Wednesday, 30 March 2016

Theatre review: Right Now

You'd expect French Canadians to basically be like regular Canadians with added baguettes, but if Québécois playwright Catherine-Anne Toupin's Right Now is anything to go by, just speaking the language seems to inspire the kind of theatrical mindfuck favoured by French writers like Florian Zeller. Alice (Lindsey Campbell) and Ben (Sean Biggerstaff) are a young couple who've been living in their flat for about six months; they seem settled enough but there's an underlying awkwardness, and the occasional sound of a crying baby that only Alice can hear is a pretty big clue to the cause of the tension. The sense of walking on eggshells is smashed when the neighbours across the hall decide to introduce themselves - Juliette (Maureen Beattie,) her husband Gilles (Guy Williams) and son François (Dyfan Dwyfor) are soon inviting themselves round and making themselves more than comfortable.

In fact the older couple flirt pretty aggressively with the younger one, but Juliette also seems to have maternal feelings for Ben, who shares the name of a son she lost (and whom she liked better than François.)


One thing Toupin's play, in Chris Campbell's translation and Michael Boyd's production, does very well is veer between almost farcical comedy and a genuine creepiness, without either being diminished: So the neighbours' odd behaviour, which puts Alice on edge but Ben quickly seems to accept as normal, often has a sexually threatening edge, but it balances out with the comically bizarre in scenes like Juliette's insistence that Ben kneel down and see what colour underwear she's wearing.


Beattie and Williams provide comic grotesques - she an exaggerated Mrs Robinson, he suave to the point of caricature - which show us how easily they could overwhelm Biggerstaff's weary doctor Ben and Campbell's mentally exhausted Alice. Meanwhile Boyd has continued to work regularly with Dwyfor long after his EnsembleTM days, and here gives him probably his best role yet: François is a twitchy man-child, his intentions towards Alice are seemingly sinister but he's too ineffectual to come across as a threat, so he perfectly encapsulates the play's unusually successful mix of high comedy and brooding menace.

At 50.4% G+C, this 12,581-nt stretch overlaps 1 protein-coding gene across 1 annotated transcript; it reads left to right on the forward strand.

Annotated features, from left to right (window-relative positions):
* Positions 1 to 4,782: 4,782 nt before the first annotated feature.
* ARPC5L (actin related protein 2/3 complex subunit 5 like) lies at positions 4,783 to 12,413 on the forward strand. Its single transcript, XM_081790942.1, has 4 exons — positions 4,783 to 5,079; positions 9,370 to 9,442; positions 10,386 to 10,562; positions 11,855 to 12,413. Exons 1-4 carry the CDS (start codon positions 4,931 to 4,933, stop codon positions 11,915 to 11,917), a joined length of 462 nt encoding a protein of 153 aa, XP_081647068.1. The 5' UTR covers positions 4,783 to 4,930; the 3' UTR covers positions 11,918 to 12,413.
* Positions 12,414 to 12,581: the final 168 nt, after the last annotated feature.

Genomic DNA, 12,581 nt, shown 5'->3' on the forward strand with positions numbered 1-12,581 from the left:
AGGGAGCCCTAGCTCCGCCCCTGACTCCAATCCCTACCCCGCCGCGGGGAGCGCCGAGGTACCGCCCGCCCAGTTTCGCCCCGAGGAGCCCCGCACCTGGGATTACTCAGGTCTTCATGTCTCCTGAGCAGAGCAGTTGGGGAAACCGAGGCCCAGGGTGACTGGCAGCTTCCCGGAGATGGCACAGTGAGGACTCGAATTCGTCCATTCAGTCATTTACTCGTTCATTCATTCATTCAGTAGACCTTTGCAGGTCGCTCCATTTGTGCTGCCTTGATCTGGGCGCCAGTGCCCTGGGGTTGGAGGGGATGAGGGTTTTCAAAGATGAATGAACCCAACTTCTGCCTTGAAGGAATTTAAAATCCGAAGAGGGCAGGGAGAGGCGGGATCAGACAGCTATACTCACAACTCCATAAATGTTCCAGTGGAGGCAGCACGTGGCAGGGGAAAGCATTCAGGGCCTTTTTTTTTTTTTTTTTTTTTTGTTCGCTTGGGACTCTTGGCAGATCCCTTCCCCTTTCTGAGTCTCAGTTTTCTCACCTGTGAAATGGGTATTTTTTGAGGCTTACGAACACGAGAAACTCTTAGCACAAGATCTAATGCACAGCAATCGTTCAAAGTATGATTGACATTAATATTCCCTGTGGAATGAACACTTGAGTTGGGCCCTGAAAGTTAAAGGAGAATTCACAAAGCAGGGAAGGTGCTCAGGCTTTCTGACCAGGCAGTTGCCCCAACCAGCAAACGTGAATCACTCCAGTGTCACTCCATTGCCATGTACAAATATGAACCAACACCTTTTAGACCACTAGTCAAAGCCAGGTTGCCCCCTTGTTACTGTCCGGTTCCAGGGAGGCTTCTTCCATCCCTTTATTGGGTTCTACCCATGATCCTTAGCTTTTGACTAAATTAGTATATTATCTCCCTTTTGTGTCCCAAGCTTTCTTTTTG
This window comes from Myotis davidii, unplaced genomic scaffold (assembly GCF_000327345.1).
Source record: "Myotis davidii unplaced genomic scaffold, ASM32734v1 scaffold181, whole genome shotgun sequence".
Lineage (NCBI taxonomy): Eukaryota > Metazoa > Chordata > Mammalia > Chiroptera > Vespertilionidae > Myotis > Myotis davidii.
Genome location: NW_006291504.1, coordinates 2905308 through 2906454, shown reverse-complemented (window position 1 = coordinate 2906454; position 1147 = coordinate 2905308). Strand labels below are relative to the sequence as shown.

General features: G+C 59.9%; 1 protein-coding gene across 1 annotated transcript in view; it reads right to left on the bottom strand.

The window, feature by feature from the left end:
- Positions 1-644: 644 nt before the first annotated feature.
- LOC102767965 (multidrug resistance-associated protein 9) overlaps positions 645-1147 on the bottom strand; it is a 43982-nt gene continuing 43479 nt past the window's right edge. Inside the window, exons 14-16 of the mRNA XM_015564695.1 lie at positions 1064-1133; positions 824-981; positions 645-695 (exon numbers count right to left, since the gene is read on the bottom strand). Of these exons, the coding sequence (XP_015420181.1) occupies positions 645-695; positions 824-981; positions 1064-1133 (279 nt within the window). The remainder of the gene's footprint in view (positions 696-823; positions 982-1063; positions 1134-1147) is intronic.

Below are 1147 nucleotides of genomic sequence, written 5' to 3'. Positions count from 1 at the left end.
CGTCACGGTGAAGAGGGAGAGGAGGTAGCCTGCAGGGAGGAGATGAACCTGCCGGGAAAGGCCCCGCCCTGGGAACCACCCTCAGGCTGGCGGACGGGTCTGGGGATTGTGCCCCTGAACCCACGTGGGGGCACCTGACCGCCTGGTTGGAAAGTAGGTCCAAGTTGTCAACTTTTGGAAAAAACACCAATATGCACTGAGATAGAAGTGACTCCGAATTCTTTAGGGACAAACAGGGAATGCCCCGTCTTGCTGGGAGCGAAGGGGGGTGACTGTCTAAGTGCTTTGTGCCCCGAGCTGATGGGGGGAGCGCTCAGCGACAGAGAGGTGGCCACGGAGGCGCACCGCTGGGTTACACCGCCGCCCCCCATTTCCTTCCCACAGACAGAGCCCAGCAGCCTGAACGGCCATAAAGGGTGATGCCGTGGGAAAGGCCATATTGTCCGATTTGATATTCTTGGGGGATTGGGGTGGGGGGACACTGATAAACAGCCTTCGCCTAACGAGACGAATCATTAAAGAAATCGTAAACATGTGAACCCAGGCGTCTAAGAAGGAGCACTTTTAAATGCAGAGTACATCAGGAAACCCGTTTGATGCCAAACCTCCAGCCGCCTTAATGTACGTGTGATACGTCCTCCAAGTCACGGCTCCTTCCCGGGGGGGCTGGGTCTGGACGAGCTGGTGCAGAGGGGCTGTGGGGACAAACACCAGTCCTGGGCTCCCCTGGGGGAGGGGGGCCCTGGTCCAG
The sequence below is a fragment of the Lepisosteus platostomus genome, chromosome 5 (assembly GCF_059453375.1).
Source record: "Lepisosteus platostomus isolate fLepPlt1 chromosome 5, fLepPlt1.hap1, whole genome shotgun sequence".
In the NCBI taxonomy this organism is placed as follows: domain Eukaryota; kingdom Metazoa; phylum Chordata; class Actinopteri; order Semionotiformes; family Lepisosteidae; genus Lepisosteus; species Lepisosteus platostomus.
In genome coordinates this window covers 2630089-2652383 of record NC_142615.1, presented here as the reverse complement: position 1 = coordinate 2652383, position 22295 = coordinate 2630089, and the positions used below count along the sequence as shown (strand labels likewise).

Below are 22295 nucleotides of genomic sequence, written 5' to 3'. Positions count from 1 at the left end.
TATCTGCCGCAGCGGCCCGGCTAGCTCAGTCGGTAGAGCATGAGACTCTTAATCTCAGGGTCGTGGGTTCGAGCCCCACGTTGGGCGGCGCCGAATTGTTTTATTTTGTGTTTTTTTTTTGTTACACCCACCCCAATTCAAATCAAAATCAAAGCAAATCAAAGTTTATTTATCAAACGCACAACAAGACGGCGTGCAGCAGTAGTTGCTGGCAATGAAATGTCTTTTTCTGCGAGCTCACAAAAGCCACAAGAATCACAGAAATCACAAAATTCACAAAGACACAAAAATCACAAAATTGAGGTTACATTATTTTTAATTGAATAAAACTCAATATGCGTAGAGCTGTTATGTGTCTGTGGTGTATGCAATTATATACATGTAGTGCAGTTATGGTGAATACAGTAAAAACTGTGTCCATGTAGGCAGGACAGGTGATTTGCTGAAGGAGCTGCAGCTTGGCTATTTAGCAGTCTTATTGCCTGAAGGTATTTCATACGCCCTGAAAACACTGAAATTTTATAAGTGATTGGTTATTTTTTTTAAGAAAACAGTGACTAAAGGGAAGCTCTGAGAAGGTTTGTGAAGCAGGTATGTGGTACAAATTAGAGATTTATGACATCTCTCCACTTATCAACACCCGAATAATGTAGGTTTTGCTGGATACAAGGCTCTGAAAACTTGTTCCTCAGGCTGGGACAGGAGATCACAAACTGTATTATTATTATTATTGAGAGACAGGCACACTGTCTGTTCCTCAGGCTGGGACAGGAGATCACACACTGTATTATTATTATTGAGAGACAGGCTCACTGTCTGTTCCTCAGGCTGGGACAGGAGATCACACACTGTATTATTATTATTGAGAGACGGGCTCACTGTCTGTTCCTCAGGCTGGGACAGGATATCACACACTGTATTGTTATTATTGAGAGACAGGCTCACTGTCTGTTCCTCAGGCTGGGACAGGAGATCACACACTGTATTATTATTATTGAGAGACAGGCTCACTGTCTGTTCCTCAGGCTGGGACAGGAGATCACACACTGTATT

This mood does falter towards the end: The way everyone ends up getting exactly what they want in a rather screwed-up way suggests either a supernatural twist, or that Alice's mind has been much more fractured all along than we thought; and neither possibility has had the groundwork laid down for it. But Boyd copes with the wobbly ending with a little coup de théâtre (and in the context it's a very apt use of this particular surprise) and for the most part Right Now's weird little world is a memorable one to visit - but you wouldn't want to live there, who knows who might come knocking?

Right Now by Catherine-Anne Toupin in a version by Chris Campbell is booking until the 16th of April at the Bush Theatre.

Running time: 1 hour 25 minutes straight through.

Photo credit: Simon Annand.

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